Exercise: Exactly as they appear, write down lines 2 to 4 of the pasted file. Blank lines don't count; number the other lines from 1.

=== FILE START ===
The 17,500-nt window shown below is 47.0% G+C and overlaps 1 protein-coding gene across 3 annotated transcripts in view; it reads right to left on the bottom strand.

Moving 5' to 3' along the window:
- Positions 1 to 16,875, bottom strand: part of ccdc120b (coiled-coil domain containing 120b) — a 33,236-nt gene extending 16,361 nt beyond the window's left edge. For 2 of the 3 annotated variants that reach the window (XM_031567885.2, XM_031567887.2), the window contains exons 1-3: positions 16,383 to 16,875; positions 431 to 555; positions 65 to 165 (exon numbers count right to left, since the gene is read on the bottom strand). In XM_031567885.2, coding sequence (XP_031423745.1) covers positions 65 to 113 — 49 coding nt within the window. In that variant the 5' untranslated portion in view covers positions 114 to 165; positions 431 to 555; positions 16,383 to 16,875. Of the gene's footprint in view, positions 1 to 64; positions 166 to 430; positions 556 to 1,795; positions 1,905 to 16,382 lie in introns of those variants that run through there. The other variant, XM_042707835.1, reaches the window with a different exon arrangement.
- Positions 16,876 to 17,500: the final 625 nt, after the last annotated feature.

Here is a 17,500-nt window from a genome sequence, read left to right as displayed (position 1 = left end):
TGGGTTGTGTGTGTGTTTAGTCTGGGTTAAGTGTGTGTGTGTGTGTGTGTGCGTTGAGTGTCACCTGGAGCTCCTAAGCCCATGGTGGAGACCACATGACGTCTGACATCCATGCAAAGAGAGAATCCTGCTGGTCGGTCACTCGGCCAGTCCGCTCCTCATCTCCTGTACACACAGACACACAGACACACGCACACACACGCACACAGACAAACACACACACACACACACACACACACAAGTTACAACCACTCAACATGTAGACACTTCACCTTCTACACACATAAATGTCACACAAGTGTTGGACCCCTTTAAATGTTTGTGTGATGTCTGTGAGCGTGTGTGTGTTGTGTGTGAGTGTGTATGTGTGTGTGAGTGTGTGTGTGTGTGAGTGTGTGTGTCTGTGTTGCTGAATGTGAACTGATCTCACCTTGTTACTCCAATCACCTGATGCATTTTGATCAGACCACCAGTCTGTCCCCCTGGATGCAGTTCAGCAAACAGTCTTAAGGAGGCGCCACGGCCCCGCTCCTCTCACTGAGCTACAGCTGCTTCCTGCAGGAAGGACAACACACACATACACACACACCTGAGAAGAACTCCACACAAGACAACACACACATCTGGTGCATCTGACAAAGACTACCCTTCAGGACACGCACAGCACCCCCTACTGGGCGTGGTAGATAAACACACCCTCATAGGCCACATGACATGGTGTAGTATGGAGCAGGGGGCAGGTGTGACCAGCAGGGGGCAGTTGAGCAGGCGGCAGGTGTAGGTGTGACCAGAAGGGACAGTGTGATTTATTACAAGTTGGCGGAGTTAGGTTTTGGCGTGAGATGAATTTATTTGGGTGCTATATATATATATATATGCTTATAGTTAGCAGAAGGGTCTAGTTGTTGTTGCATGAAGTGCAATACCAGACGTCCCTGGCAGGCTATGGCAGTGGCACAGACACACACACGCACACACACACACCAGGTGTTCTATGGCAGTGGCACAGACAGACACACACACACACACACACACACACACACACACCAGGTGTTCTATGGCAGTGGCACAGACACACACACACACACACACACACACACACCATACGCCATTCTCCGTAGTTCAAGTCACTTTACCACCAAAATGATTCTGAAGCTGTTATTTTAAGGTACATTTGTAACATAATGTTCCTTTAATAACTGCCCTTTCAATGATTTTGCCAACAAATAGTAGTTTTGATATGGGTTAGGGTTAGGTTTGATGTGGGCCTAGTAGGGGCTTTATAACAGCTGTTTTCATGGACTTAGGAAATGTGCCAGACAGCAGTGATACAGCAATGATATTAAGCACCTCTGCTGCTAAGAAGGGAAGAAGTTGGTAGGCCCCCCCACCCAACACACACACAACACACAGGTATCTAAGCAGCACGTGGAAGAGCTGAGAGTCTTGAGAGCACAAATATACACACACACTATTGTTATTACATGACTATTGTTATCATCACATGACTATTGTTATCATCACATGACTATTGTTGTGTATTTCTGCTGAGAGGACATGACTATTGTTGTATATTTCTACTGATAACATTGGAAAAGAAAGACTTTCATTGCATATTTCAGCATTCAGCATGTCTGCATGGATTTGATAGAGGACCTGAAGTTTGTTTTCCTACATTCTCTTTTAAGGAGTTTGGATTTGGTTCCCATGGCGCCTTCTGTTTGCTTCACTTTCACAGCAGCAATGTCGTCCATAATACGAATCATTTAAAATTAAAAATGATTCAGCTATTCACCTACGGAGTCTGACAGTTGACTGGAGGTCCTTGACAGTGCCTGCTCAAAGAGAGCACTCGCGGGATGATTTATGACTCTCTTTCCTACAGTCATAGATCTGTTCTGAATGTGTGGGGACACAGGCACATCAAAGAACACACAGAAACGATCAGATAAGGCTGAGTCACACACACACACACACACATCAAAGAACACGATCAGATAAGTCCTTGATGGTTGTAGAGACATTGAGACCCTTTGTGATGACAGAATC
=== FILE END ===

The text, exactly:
Moving 5' to 3' along the window:
- Positions 1 to 16,875, bottom strand: part of ccdc120b (coiled-coil domain containing 120b) — a 33,236-nt gene extending 16,361 nt beyond the window's left edge. For 2 of the 3 annotated variants that reach the window (XM_031567885.2, XM_031567887.2), the window contains exons 1-3: positions 16,383 to 16,875; positions 431 to 555; positions 65 to 165 (exon numbers count right to left, since the gene is read on the bottom strand). In XM_031567885.2, coding sequence (XP_031423745.1) covers positions 65 to 113 — 49 coding nt within the window. In that variant the 5' untranslated portion in view covers positions 114 to 165; positions 431 to 555; positions 16,383 to 16,875. Of the gene's footprint in view, positions 1 to 64; positions 166 to 430; positions 556 to 1,795; positions 1,905 to 16,382 lie in introns of those variants that run through there. The other variant, XM_042707835.1, reaches the window with a different exon arrangement.
- Positions 16,876 to 17,500: the final 625 nt, after the last annotated feature.